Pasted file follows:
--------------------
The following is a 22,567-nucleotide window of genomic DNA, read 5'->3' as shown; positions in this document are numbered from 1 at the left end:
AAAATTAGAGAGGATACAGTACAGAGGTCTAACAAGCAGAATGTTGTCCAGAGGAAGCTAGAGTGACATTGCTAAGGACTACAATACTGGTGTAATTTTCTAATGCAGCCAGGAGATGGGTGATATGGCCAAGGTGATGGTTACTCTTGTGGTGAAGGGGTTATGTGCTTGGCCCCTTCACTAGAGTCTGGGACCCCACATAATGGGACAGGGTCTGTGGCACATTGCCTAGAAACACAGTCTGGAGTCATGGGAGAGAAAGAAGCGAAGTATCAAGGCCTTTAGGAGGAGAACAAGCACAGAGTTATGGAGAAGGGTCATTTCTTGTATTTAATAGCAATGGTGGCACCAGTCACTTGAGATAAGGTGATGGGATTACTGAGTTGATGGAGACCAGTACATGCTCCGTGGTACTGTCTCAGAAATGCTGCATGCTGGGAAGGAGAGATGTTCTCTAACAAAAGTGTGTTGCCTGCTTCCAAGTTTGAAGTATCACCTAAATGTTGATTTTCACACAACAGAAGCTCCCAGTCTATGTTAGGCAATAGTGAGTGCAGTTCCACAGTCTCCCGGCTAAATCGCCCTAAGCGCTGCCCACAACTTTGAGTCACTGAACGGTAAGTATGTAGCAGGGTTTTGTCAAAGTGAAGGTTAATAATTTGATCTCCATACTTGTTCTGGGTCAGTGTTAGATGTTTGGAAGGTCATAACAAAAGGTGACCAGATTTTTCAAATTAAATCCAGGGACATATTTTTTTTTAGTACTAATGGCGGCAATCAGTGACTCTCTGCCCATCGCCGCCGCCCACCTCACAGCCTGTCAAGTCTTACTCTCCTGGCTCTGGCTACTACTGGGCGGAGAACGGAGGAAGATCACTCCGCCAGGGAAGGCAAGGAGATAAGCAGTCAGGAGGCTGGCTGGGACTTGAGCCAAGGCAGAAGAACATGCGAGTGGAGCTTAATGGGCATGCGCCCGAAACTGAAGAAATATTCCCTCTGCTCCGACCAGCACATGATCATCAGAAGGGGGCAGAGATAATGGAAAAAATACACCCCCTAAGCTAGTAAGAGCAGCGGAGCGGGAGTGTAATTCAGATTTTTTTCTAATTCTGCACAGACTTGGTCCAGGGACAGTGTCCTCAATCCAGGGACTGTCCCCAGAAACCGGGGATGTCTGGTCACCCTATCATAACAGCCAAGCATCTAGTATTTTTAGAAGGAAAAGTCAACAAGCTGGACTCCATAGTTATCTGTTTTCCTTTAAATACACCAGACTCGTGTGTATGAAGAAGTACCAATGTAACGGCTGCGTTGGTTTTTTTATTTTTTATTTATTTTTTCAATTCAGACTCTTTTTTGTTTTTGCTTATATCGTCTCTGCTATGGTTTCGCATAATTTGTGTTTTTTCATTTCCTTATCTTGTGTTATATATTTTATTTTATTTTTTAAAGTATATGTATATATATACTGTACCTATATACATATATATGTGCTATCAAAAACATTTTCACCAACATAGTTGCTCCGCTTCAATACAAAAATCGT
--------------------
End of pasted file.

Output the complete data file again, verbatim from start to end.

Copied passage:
The following is a 22,567-nucleotide window of genomic DNA, read 5'->3' as shown; positions in this document are numbered from 1 at the left end:
AAAATTAGAGAGGATACAGTACAGAGGTCTAACAAGCAGAATGTTGTCCAGAGGAAGCTAGAGTGACATTGCTAAGGACTACAATACTGGTGTAATTTTCTAATGCAGCCAGGAGATGGGTGATATGGCCAAGGTGATGGTTACTCTTGTGGTGAAGGGGTTATGTGCTTGGCCCCTTCACTAGAGTCTGGGACCCCACATAATGGGACAGGGTCTGTGGCACATTGCCTAGAAACACAGTCTGGAGTCATGGGAGAGAAAGAAGCGAAGTATCAAGGCCTTTAGGAGGAGAACAAGCACAGAGTTATGGAGAAGGGTCATTTCTTGTATTTAATAGCAATGGTGGCACCAGTCACTTGAGATAAGGTGATGGGATTACTGAGTTGATGGAGACCAGTACATGCTCCGTGGTACTGTCTCAGAAATGCTGCATGCTGGGAAGGAGAGATGTTCTCTAACAAAAGTGTGTTGCCTGCTTCCAAGTTTGAAGTATCACCTAAATGTTGATTTTCACACAACAGAAGCTCCCAGTCTATGTTAGGCAATAGTGAGTGCAGTTCCACAGTCTCCCGGCTAAATCGCCCTAAGCGCTGCCCACAACTTTGAGTCACTGAACGGTAAGTATGTAGCAGGGTTTTGTCAAAGTGAAGGTTAATAATTTGATCTCCATACTTGTTCTGGGTCAGTGTTAGATGTTTGGAAGGTCATAACAAAAGGTGACCAGATTTTTCAAATTAAATCCAGGGACATATTTTTTTTTAGTACTAATGGCGGCAATCAGTGACTCTCTGCCCATCGCCGCCGCCCACCTCACAGCCTGTCAAGTCTTACTCTCCTGGCTCTGGCTACTACTGGGCGGAGAACGGAGGAAGATCACTCCGCCAGGGAAGGCAAGGAGATAAGCAGTCAGGAGGCTGGCTGGGACTTGAGCCAAGGCAGAAGAACATGCGAGTGGAGCTTAATGGGCATGCGCCCGAAACTGAAGAAATATTCCCTCTGCTCCGACCAGCACATGATCATCAGAAGGGGGCAGAGATAATGGAAAAAATACACCCCCTAAGCTAGTAAGAGCAGCGGAGCGGGAGTGTAATTCAGATTTTTTTCTAATTCTGCACAGACTTGGTCCAGGGACAGTGTCCTCAATCCAGGGACTGTCCCCAGAAACCGGGGATGTCTGGTCACCCTATCATAACAGCCAAGCATCTAGTATTTTTAGAAGGAAAAGTCAACAAGCTGGACTCCATAGTTATCTGTTTTCCTTTAAATACACCAGACTCGTGTGTATGAAGAAGTACCAATGTAACGGCTGCGTTGGTTTTTTTATTTTTTATTTATTTTTTCAATTCAGACTCTTTTTTGTTTTTGCTTATATCGTCTCTGCTATGGTTTCGCATAATTTGTGTTTTTTCATTTCCTTATCTTGTGTTATATATTTTATTTTATTTTTTAAAGTATATGTATATATATACTGTACCTATATACATATATATGTGCTATCAAAAACATTTTCACCAACATAGTTGCTCCGCTTCAATACAAAAATCGT